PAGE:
In the beginning, you had literal heart eyes for your partner as most newlyweds do. The beginning of a marriage can be a beautiful moment in both party’s lives, but it can also make people blind to the realities that sometimes follow an unhealthy marriage. Sure, everything was perfect in the beginning, but what about when the marriage took a turn for the worst? Did you protect yourself, your possessions, and your financial assets before joining in a legally binding marriage? Or did you try to avoid that awkward conversation that sometimes follows a prenuptial agreement?

If so, you may have to face a few different scenarios during your divorce—those that don’t play in your favor. This is especially true if you continue on the same course by avoiding a postnuptial agreement as well. Learn more about both of these agreements and how you could be taken advantage of if you don’t have the top prenuptial and postnuptial agreement lawyers to advise you correctly about the importance of enforcing these contracts.

No Prenup in Place? Here’s What You Could Face.

There are a few different things that can happen to you, your possessions, and your finances when there is no prenup in place. Here are the 3 most common scenarios.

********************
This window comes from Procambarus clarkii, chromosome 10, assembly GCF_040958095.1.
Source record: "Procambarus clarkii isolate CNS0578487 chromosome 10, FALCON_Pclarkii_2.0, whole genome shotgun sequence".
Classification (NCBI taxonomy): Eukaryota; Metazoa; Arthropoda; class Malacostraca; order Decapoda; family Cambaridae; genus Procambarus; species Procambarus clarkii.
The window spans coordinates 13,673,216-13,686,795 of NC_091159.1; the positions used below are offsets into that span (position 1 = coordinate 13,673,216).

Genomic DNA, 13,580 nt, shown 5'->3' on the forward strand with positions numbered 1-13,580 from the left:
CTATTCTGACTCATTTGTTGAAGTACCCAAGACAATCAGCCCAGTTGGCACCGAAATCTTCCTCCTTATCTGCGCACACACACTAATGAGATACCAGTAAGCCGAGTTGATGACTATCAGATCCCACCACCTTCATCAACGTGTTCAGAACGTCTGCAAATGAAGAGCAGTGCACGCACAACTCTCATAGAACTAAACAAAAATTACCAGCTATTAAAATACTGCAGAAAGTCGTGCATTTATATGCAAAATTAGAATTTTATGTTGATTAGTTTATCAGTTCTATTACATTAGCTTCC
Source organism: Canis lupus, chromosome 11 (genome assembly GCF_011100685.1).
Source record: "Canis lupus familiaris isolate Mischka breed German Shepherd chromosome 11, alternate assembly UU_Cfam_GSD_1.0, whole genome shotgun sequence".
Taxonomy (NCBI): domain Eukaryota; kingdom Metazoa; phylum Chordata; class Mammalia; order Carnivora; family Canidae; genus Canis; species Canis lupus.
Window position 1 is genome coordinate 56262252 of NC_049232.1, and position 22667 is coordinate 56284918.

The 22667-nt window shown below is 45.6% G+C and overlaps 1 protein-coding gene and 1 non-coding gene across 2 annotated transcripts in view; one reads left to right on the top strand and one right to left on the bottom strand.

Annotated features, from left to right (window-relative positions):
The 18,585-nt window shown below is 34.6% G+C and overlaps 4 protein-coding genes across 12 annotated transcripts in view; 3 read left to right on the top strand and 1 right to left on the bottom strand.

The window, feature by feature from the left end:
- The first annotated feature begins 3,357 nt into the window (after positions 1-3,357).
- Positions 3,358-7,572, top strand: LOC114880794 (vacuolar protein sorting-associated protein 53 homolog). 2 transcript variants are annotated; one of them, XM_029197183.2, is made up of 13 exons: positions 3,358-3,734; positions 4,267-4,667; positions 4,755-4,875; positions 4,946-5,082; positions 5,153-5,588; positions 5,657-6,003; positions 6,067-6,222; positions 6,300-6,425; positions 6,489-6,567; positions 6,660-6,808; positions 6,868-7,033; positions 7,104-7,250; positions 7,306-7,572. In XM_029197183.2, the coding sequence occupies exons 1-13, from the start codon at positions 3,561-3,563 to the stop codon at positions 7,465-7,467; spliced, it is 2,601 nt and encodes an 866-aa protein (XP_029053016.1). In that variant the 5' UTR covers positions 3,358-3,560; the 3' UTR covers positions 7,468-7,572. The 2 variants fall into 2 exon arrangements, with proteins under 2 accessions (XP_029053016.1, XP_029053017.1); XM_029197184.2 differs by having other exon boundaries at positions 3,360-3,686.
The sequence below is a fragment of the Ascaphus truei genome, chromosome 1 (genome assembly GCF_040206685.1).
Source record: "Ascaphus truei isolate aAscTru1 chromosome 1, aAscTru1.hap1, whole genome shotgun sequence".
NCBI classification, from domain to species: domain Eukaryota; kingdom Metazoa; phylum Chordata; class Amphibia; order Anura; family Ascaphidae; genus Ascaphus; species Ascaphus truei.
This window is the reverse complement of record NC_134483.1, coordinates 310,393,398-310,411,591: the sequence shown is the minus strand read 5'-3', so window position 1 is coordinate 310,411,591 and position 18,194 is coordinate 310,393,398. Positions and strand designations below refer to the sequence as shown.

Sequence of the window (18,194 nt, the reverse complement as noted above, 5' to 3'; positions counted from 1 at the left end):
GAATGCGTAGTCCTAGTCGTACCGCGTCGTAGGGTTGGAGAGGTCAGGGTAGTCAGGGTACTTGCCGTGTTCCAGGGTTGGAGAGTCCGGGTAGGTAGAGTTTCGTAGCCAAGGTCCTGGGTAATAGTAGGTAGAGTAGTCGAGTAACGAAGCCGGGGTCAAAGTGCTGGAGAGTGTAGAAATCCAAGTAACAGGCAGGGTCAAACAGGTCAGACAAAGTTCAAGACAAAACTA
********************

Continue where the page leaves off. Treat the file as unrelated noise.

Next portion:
1. Your spouse will be entitled to half of the property acquired during your marriage.

California law supports the idea of “community property” which in legalese means that most all property earned during a marriage by either spouse will be considered equally belonging to both spouses. So, when in the middle of a divorce, that property would be split 50/50 unless otherwise agreed upon before the marriage, which is where your prenuptial agreement should come in handy.

2. Your spouse may be able to demand ongoing spousal support after the divorce has been completed.

Not only will your spouse have the right to 50/50 of community property in the marriage, but they will also have the right to “alimony.” This is another legal term that basically means that your spouse can try to prove that they need additional property from you as spousal support even after the marriage is over.
A prenup is usually in place to avoid this whole scenario, but sometimes spouses will predetermine an amount to make the divorce process a bit easier to manage in the case that one partner is more financially dependent than another.

3. The terms of your divorce will have to be negotiated and decided by a judge at trial.

When it comes to marriages ending, most people would prefer avoiding the courtroom as it allows another entity (the law) to decide how things unfold for you and your ex-partner. Sometimes, this is the best way to maturely handle certain situations, but in most cases,  people would rather settle outside of court.
Prenup agreements allow many of the terms of your divorce to have already been agreed upon before entering into your marriage.

A Postnuptial Agreement May Be Able to Help

As you can see, if you don’t have a prenuptial agreement, your divorce may not play out as you planned. However, you can still work together with a prenuptial and postnuptial agreement attorney and your ex-partner to agree on fair terms with a legally binding postnuptial agreement. Contact your local family law office to learn more about how to begin this process and clean up a potentially messy divorce.